“For Tribunal for Popular Justice.”
A year ago, the nation and much of the world saw an explosion of popular support for laws against police terrorism against the people sparked by the film of the killing of George Floyd. The telephonic recording of the man dying as he was crying for his mother touch hearts worldwide and became the impetus for laws designed to protect people from state police violence.
The roiling ferment from this mass multiracial protest forced this question into a national issue demanding a broad and national solution through Congress. And so this issue went to Congress to die. Politicians whittled and waited until the dead died down and protesters went back home. The media found new spectacles, and the politicians slowly choked the police violence bill into a quiet inglorious death. Why should that concern us at the tribunal?
Because it reminds us of the truly precarious nature of black life in America both then and now. For several centuries, black folks and our allies fought against the torture of lynching, sending countless petitions and pleadings to Congress where they died in silence. The iron grip of the slavocracy still held sway in Washington until the waves of black freedom and anti-war movements washed much of this away.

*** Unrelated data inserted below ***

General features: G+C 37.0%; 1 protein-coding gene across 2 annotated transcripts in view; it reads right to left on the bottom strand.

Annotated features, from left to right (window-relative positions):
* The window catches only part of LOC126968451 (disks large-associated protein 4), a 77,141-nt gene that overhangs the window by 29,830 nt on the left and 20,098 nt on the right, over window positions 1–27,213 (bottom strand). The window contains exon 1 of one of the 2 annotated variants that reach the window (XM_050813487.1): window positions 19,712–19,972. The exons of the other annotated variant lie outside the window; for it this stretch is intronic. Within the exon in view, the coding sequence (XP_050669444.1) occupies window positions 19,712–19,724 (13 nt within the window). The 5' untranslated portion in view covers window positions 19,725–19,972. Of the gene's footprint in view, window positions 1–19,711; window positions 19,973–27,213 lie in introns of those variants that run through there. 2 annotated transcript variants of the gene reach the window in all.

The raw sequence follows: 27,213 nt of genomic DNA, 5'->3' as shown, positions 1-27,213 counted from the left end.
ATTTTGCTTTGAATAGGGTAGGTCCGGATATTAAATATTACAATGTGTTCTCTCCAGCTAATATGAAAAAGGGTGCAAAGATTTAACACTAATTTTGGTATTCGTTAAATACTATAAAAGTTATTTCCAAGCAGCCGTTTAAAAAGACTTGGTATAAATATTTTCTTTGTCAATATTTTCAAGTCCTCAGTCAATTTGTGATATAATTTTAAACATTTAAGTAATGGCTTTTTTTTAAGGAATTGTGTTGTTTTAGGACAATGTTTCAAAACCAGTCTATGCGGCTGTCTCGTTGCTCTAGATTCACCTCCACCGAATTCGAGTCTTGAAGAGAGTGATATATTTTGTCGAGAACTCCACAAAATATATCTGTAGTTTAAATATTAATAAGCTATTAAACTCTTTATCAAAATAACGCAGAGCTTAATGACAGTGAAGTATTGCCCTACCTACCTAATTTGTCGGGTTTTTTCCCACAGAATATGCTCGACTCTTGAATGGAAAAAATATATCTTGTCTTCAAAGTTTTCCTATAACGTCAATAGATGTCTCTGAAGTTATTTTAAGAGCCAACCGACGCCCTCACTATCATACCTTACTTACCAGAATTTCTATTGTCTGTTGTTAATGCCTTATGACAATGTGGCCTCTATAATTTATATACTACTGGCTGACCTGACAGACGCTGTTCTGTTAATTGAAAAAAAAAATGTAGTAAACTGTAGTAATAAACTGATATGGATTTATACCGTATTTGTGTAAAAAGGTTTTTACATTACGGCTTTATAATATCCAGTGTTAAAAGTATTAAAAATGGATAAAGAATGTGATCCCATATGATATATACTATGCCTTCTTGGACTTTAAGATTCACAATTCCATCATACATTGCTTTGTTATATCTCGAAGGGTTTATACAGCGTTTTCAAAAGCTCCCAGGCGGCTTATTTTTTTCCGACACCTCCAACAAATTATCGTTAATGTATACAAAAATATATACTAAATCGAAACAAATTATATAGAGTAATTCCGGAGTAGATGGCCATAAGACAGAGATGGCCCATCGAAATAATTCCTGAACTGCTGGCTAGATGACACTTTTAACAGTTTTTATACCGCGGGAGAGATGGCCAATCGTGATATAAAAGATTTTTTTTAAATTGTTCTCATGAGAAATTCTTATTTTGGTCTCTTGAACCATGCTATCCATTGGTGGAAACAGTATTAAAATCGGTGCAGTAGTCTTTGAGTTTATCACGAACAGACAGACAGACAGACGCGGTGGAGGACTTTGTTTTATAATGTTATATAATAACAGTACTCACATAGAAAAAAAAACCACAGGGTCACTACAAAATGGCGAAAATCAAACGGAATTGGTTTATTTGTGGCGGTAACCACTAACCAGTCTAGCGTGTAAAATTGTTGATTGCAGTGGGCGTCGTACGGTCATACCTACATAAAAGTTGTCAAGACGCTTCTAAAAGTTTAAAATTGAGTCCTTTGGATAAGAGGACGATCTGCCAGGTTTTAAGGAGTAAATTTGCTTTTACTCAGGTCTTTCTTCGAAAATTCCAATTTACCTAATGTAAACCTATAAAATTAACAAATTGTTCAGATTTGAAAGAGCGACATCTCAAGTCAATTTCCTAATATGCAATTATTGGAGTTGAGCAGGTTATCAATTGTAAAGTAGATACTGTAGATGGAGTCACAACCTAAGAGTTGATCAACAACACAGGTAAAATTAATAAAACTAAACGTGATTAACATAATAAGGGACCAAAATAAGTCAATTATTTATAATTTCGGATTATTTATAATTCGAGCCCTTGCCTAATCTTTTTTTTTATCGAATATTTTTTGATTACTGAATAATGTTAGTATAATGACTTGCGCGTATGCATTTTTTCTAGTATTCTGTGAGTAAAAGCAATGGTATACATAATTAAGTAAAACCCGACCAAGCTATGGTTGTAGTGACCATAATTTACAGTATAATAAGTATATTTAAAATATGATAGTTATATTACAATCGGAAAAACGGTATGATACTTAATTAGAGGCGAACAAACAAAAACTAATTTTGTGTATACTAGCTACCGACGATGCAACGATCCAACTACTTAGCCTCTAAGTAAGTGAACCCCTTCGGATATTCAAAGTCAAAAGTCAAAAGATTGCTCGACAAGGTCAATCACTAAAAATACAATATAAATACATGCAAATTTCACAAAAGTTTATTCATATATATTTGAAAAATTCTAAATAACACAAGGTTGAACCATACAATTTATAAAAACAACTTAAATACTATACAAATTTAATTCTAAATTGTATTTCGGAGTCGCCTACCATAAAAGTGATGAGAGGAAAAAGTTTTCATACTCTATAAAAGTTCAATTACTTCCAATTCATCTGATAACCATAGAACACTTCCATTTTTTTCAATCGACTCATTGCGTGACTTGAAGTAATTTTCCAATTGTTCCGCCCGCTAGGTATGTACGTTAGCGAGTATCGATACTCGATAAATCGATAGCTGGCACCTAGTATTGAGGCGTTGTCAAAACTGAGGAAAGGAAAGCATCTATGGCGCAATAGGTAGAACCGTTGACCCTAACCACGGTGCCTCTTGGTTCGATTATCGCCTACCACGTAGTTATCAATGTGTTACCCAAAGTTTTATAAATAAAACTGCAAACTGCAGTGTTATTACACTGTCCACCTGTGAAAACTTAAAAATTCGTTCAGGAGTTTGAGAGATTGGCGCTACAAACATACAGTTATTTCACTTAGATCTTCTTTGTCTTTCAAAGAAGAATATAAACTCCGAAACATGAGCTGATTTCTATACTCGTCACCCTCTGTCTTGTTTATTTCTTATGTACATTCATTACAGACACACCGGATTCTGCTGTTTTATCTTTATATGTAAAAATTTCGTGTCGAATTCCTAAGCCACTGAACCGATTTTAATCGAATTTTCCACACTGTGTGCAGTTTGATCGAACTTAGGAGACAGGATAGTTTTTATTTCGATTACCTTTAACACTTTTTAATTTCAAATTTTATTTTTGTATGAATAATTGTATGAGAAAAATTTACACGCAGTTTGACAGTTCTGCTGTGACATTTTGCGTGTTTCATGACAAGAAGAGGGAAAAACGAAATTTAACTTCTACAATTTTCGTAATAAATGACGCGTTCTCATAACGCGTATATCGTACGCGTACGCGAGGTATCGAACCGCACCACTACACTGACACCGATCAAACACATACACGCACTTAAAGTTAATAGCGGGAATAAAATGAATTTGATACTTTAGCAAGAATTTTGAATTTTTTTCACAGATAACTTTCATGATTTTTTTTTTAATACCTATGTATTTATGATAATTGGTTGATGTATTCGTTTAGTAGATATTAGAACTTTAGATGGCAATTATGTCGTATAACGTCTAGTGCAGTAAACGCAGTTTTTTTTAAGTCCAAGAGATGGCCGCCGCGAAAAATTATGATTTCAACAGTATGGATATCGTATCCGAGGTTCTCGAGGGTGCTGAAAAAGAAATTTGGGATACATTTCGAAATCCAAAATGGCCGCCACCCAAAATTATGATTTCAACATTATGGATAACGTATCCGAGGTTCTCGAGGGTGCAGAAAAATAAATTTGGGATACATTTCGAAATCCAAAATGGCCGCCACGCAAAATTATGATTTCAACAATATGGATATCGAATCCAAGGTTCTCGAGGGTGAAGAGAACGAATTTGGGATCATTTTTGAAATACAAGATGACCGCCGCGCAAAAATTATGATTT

But white supremacy wears many faces and adopted the garb of neoliberalism to wage war against the poor as well as black communities, often co-opting black allies. These neoliberals brought new vigor to the industry of repression, building prisons across rural America while the corporate media further demonized black life in or out of prison. It should not surprise us that Clintonian neoliberalism built and filled more prisons for juveniles than any other jurisdiction on earth.
Now, today, after one of the biggest civil rights protests in history—here I’m speaking of the George Floyd actions—the bill named in his memory is as dead as Floyd himself, for Congress is once again in the grip of a fascist fever that was seen by all on January 6th. It is still feverish, and it is unwilling or unable to sign his name to any civil rights bill unless, of course, it benefits Donald Trump. And if black freedom is off the table, state repression is on it. This tribunal needs to seize the time and back the tide of history and oppose state repression while expending the call for black freedom, for abolition, and an end to mass incarceration.
From imprisoned nation, this is Mumia Abu-Jamal. Thank you all for coming.
These commentaries are recorded by Prison Radio.